Opening of the Vila Sul in Salvador Base camp for the south-south dialogue
The Goethe-Institut is opening its first residency house in the southern hemisphere in Salvador de Bahia. In future, artists and intellectuals will press the south-south dialogue ahead in the Vila Sul. The former capital of colonial Brazil will form the exciting backdrop for this dialogue.
The world turned upside down
The Brazilian Foreign Minister usually receives visitors in front of a huge tapestry. It is a knotted world map dating from 1503 that confuses viewers because the world seems to be upside down: the south of the globe is at the top, in the centre of the map. This is how the Portuguese saw the world upon their arrival in Brazil. This is also the perspective from which Brazil’s diplomats view their country globally. The map is not decoration; it is the agenda. The surprisingly contemporary message is: look here, the south is at the centre of the world.
The statement could also be the leitmotif for the latest of three residency houses that the Goethe-Institut has now opened, first in Kyoto and Istanbul, and now in Salvador. It is called Vila Sul: the “village of the south.”
Klaus-Dieter Lehmann, Norbert Lammert and Georg Witschel right before the ribbon-cutting ceremony. | Photo: Caroline Paternostro “It is when societies least want change that they need it the most”
“Our worldwide south-south dialogue will be focused in Salvador,” said Klaus-Dieter Lehmann, the president of the Goethe-Institut at the opening ceremony. Each year, up to 24 cultural professionals, artists, scientists and journalists will live and work there for two to three months. “Vila Sul will be their base camp,” Lehmann explained. “Their personal encounters will generate continuous learning processes and communities.”
Not only Germans, but art-makers from all over the world will work and live there. Norbert Lammert, the president of the Bundestag who also journeyed to the opening, recalled that it is not cultures that communicate with each other, but people. “It is when societies least want change that they need it the most,” Norbert Lammert said, in assessment of the social transformation processes taking place all over the world. “Art and culture are crucial mediators of these changes for society.” With its power, art is capable of initiating basic social processes.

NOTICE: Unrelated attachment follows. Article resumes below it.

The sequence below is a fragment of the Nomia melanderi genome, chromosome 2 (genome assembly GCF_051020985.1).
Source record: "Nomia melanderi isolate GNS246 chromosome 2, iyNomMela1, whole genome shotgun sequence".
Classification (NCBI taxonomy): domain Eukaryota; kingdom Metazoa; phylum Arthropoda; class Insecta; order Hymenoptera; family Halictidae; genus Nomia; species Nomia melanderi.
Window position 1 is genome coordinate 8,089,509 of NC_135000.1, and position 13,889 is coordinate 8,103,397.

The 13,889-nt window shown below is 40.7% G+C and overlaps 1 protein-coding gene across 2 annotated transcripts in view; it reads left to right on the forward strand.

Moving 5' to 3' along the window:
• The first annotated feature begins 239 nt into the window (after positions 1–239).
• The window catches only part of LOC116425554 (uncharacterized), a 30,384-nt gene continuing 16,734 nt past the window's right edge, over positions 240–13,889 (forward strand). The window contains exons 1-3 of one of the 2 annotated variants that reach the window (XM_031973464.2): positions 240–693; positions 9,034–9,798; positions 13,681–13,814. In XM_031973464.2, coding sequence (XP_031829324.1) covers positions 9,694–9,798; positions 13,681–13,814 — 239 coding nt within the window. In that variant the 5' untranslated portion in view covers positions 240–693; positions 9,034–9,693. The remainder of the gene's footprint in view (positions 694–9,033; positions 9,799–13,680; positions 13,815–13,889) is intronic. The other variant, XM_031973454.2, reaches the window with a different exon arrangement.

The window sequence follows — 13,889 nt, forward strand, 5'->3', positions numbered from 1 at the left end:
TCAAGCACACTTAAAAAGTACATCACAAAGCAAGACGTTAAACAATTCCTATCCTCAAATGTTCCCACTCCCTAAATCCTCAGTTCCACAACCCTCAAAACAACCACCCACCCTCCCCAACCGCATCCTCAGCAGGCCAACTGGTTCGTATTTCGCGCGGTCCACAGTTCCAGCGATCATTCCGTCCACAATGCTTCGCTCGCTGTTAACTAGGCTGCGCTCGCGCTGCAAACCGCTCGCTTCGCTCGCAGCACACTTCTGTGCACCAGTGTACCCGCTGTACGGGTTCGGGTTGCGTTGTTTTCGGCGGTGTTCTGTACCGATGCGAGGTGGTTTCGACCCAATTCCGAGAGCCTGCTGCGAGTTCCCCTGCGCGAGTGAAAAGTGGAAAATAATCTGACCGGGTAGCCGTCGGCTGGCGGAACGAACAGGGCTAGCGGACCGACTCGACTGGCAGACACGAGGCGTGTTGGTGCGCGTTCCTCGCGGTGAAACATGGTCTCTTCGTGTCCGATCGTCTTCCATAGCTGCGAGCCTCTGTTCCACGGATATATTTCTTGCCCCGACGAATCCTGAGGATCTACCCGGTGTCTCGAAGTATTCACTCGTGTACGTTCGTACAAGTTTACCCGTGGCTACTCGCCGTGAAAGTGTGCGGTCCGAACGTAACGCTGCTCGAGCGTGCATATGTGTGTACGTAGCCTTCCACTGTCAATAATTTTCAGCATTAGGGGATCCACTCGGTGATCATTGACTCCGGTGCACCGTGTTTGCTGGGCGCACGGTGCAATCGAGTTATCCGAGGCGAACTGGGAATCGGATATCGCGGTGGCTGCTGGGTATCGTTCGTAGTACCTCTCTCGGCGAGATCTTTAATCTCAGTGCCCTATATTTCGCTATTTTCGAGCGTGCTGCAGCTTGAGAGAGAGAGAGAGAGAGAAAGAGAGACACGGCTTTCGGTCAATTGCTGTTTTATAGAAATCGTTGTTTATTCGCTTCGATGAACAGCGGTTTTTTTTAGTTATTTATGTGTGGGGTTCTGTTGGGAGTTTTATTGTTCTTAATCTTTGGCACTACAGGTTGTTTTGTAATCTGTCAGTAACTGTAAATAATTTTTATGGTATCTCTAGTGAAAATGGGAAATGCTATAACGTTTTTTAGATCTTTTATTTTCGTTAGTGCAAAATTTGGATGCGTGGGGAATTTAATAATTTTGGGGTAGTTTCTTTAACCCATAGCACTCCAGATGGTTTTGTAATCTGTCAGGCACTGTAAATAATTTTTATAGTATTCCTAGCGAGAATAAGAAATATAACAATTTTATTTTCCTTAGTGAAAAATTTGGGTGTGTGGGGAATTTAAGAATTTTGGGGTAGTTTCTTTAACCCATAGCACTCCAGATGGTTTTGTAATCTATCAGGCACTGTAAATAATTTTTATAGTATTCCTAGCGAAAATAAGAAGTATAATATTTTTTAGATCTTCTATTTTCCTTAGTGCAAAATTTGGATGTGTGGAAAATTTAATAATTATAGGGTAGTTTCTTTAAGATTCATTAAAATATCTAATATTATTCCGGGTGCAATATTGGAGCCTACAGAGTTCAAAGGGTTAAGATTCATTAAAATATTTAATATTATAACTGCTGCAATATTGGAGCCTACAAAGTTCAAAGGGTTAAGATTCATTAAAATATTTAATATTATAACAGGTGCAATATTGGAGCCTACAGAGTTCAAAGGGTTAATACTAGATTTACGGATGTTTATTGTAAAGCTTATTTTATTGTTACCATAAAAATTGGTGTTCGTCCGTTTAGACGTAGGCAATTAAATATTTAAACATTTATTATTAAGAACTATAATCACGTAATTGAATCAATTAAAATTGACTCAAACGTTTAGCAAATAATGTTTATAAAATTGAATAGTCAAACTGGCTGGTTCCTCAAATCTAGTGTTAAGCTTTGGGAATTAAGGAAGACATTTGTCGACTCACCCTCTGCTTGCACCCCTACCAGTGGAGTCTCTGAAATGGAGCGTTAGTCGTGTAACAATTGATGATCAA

Exchange of ideas across borders
Norbert Lammert reminded the gathering that exactly forty years ago Wolf Biermann was expatriated from the GDR after his appearance in Cologne. “In hindsight this was seen the beginning of the end of the regime,” Lammert said. Georg Witschel, the German ambassador in Brazil, explained that artists who opened “minds and hearts,” or the exchange of ideas across borders, are particularly important now, “in times of political con games, where growing nationalism is used in an attempt to find easy answers to complex problems.”
Photo: Aldren Lincoln
Photo: Aldren Lincoln
Photo: Aldren Lincoln
Photo: Caroline Paternostro
Earlier in the year, the pop theorist Diedrich Diederichsen had also done research for several months tracing the footsteps of the German writer Hubert Fichte in South America on behalf of a Goethe project. In a lecture, he interpreted Salvador’s rich musical tradition as an avant-garde art, in which sounds democratically blend without interfering with one another.
Living among the mango trees
The Goethe-Institut is opening its first residency house in the southern hemisphere in Salvador de Bahia. | Photo: Aldren Lincoln From now on, new residents will travel to Salvador de Bahia every two months. With a fully equipped studio theatre, two galleries, an inner courtyard surrounded by huge mango trees and a library, the institute offers ideal conditions for cultural encounters. During their stay, the artists live in loft-style apartments on the top floor of the Goethe-Institut. They share a spacious eat-in kitchen so that the participants can also communicate with one another.
“Without anticipating the result and without a set purpose, participants should try out new ways of viewing art and culture,” says Katharina von Ruckteschell-Katte, the regional director of the Goethe-Instituts in South America.
Due to its localization, the institute is perfectly suited as an international meeting place for art-makers in the south-south dialogue. The renovated villa is located in the centre of the city of three million. Salvador was the first capital of Brazil and for centuries the hub of the worldwide slave trade. Because of its Afro-Brazilian roots, the state of Bahia is regarded as the cradle of Brazilian national culture.
Global power structures from the southern perspective
The Goethe-Institut has existed here since 1962. Under the Brazilian military dictatorship (1964 to 1985), the Brazilian opposition and art scene used it as a refuge from state repression – for which the Goethe-Institut still has a legendary reputation in the cultural scene. “Worldwide there are few other places that are so predestined for rethinking global power structures from the southern perspective than Salvador,” says Manfred Stoffl, the head of the Goethe-Institut.
The close relations between Brazil and the Goethe-Institut can be traced back to the name-giver. For although Goethe did not go to Brazil, as Klaus-Dieter Lehmann explained, in his last few years as privy counsellor he dealt so intensively with Brazil that he was regarded as “the Brazilian” in Weimar. With its residency program in Salvador, it seems as though the German cultural institute has returned to its ideational roots.
Partners of the residency Vila Sul are the Robert Bosch Stiftung, Musicboard Berlin, Kunststiftung Sachsen-Anhalt and CALQ (Conseil des Arts et des Lettres du Québec ).